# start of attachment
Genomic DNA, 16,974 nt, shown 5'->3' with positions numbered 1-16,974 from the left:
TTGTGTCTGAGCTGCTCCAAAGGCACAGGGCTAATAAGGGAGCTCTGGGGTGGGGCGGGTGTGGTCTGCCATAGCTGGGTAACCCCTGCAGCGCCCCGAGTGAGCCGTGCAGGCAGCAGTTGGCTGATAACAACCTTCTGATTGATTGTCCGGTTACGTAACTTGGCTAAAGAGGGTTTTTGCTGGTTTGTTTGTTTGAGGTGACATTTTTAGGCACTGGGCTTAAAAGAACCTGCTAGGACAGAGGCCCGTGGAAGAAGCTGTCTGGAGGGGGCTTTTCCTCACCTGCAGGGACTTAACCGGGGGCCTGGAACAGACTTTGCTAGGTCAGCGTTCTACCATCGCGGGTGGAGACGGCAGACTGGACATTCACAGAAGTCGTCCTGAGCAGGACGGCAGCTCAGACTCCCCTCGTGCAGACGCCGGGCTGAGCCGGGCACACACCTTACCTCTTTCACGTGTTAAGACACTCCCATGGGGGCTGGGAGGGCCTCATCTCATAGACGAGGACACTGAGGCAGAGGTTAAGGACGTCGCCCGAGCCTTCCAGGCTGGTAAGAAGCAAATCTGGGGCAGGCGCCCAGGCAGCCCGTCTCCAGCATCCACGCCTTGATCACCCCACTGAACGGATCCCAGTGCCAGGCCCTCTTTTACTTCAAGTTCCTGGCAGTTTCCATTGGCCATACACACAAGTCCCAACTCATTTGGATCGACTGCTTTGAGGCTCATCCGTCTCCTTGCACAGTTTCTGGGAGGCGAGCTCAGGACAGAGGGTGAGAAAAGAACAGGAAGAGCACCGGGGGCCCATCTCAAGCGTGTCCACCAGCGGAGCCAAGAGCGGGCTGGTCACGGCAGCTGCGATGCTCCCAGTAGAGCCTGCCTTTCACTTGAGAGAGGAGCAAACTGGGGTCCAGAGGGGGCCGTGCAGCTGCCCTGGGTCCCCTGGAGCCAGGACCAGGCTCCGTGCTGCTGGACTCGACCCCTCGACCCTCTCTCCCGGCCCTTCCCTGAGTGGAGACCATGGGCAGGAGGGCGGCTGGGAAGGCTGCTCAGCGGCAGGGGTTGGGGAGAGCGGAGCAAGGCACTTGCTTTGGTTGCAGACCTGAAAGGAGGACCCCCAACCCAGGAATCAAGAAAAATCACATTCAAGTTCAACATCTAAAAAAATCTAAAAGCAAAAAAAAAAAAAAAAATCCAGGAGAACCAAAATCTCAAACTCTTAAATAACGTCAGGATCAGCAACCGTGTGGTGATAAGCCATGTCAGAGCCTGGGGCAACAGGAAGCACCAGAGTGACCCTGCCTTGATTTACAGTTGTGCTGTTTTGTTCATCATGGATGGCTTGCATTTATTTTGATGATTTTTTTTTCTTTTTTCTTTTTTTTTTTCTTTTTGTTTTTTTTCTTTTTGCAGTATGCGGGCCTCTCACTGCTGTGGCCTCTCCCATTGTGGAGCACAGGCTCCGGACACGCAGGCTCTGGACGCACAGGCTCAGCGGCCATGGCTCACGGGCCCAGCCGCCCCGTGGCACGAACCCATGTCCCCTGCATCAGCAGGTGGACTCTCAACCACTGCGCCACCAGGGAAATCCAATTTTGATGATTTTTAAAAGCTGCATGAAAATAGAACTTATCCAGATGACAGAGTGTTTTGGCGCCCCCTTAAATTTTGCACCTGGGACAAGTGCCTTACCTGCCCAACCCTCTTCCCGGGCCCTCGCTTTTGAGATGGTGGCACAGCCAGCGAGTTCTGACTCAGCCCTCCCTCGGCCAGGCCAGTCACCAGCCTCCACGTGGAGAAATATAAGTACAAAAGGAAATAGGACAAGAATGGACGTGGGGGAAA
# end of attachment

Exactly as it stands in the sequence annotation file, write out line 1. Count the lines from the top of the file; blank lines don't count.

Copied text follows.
Genomic DNA, 16,974 nt, shown 5'->3' with positions numbered 1-16,974 from the left: